I am a mom of 6 (soon to be 7) and I realized the other day I was a much more fun mom to my preschoolers and toddlers for my first three kids.  My first three girls are each 18 months apart so they kind of did everything together. I did lots of fun learning activities and crafts with them because they could all do it.  Now that my kids range in age from 11 to 1 my toddler and preschooler miss out on all those fun activities.  Life gets busy homeschooling all the big kids! Well, I have decided no more! I am going to do a fun book activity with my toddler and preschooler each week.  The funny thing is the big kids are super excited about it and totally do the activities right alongside the little ones!

My first activity is a painted Easter egg. We began by reading a book of course! All fun activities have to start with a book.We read two books Here Comes Peter Cottontail by: Steve Nelson and Jack Rollins (warning: this one sings and will get stuck in your head for forever) and The Happy Easter Book by: Josie Jones. Any Easter book would work.

 

Then we painted Easter eggs.

 

The supplies we used are:

  • Watercolor paper
  • Watercolor paints
  • Painters tape
  • Scissors

 

Directions:

Start by cutting out an egg shape out of paper. Then using the painters tape make designs on the egg.  The big kids got really detailed, while my three year old was not as detailed.

 

Next, paint away!

 

When they are all dry, remove the tape.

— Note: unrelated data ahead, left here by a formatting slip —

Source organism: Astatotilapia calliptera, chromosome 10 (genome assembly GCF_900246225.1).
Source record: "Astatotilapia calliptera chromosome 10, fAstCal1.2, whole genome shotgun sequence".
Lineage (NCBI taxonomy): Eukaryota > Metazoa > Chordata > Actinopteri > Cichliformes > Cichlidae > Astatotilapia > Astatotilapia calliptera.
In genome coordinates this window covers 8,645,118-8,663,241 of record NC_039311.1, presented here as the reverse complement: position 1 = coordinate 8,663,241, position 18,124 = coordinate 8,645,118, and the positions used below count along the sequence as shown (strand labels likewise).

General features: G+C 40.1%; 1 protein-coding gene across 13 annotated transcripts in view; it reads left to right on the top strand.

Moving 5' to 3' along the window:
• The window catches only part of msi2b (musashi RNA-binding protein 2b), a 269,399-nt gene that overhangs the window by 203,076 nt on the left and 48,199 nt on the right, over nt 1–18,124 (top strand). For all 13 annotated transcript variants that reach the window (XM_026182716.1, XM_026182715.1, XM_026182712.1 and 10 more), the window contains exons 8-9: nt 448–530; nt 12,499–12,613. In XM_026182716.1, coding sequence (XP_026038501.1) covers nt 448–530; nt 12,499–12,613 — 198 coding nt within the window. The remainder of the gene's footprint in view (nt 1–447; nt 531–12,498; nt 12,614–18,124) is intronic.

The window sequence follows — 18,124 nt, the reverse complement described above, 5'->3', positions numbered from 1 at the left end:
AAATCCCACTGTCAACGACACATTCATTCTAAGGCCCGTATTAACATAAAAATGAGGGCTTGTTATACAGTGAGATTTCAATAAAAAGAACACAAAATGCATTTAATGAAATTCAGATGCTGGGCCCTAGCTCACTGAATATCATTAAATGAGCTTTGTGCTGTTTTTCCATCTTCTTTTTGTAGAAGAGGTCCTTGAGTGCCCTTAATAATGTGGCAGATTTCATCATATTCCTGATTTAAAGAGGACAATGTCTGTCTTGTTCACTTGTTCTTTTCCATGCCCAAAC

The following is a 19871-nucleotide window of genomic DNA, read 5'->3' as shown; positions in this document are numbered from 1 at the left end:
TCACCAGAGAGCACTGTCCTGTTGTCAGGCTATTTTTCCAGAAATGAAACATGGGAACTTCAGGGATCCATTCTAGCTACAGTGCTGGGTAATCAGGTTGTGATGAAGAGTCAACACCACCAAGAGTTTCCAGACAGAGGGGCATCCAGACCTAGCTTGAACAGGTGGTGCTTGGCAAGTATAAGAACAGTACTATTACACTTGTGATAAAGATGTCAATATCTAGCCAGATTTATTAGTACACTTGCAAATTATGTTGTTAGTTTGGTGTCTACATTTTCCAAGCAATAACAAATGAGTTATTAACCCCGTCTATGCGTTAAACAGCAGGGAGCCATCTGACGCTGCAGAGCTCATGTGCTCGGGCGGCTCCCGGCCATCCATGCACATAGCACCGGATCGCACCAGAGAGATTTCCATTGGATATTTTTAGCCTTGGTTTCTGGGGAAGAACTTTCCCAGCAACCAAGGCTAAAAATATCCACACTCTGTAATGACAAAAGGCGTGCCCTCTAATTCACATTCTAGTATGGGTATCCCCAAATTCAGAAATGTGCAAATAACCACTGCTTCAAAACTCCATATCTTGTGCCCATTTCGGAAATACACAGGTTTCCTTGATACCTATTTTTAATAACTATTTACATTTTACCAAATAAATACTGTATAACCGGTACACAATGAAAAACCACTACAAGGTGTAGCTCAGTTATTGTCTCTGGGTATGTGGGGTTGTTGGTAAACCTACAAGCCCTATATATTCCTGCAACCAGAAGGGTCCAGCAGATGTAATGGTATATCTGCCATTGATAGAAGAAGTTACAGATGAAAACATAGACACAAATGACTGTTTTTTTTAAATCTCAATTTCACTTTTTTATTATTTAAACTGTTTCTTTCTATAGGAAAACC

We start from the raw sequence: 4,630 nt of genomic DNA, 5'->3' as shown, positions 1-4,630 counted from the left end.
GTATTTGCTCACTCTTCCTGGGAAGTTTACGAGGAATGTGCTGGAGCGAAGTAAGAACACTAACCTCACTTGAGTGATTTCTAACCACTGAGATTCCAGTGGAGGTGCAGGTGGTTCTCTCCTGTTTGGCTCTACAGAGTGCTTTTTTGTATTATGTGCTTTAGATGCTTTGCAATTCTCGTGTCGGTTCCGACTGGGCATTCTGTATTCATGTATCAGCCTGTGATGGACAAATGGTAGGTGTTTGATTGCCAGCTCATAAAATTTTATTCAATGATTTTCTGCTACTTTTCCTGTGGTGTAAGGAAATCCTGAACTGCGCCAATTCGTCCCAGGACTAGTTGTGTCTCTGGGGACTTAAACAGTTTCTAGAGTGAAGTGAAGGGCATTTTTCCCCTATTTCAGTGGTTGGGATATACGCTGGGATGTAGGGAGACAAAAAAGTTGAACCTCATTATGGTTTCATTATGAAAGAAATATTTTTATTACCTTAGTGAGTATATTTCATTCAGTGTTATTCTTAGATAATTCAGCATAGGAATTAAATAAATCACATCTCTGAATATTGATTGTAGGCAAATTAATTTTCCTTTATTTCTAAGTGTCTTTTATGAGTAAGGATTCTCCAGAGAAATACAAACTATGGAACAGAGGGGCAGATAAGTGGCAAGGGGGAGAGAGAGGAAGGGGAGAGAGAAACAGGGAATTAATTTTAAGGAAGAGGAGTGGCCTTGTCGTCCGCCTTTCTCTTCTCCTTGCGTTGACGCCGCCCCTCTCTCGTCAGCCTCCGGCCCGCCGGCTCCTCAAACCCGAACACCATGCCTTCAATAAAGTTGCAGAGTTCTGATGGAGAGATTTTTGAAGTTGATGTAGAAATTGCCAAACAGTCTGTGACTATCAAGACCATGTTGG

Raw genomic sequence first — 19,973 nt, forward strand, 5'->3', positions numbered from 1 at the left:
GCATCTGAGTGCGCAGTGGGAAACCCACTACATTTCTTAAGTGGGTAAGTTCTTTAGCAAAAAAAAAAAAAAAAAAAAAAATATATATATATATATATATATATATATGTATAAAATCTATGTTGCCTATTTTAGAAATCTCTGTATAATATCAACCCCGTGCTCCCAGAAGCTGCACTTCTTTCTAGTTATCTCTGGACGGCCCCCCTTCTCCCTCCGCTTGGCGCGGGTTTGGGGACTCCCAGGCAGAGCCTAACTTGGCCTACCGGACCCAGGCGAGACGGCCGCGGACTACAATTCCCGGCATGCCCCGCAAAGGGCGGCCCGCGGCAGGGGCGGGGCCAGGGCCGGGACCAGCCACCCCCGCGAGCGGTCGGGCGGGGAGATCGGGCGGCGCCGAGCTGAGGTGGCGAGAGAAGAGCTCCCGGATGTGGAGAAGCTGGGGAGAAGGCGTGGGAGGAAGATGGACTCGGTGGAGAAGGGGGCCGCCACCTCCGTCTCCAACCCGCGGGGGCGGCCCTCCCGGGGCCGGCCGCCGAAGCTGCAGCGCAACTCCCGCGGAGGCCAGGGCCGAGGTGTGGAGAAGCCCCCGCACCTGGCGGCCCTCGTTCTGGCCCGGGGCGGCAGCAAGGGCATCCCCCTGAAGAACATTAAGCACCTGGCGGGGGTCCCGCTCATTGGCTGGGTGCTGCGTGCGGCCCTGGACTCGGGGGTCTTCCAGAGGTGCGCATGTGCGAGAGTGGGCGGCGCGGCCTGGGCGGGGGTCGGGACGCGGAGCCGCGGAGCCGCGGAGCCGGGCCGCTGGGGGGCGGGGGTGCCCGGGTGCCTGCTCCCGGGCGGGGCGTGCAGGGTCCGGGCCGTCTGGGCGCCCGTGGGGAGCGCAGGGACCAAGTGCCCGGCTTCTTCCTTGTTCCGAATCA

Enjoy your creations.

 

My kids had a blast with this and it has really reinforced how kids of all ages love a good picture book and a fun craft activity. I can’t wait to do more and share all the fun!

What are your favorite Easter Crafts?

 

Teach the Joy of Giving Year Round

Every now and then we have the ME, ME, ME Monster creep into our house. This can happen any time of the year, but it seems more common around a big holiday. When this happens, I love to turn to a book for help.

We recently used the book, “The Giving Tree” by Shel Silverstein, to help remind everyone that when we give and share with others we can all be happy. You can, of course, twist this around to adapt for any upcoming holiday like Thanksgiving, Christmas, Valentine’s Day, Easter, etc. The more we talked about it, the more I realized how important it was for us to remember and practice these principles year round. Sometimes we just need a little reminder.

How Can You Teach Love and Giving In Your Home?

Here are some of the ideas my children came up with after our discussion of the “Giving Tree”. Another benefit is that many of these ideas allow them to practice their reading and math skills without it being “work”!

 

Write a Special Note

A little note has a lot of power and can go a long way! Encourage your children to write positive notes to friends and family. It will not only make everyone feel good, but it is a great way to practice their writing skills.  I know I have a box of notes that I kept from over the years from loved ones and it has become very special to me. As I go through my kiddos drawers,  I have discovered they keep their notes, too!

 

Bake Treats Often to Share With Others

Who does not feel all warm and fuzzy getting a treat from a neighbor?  And I think that feeling is equally shared with the giver. Teach this love of giving to your children.

My children love to help me bake and they really enjoy delivering them to neighbors. It is a great way to practice math and reading skills, too. Who says you giving and loving can’t be educational?!?!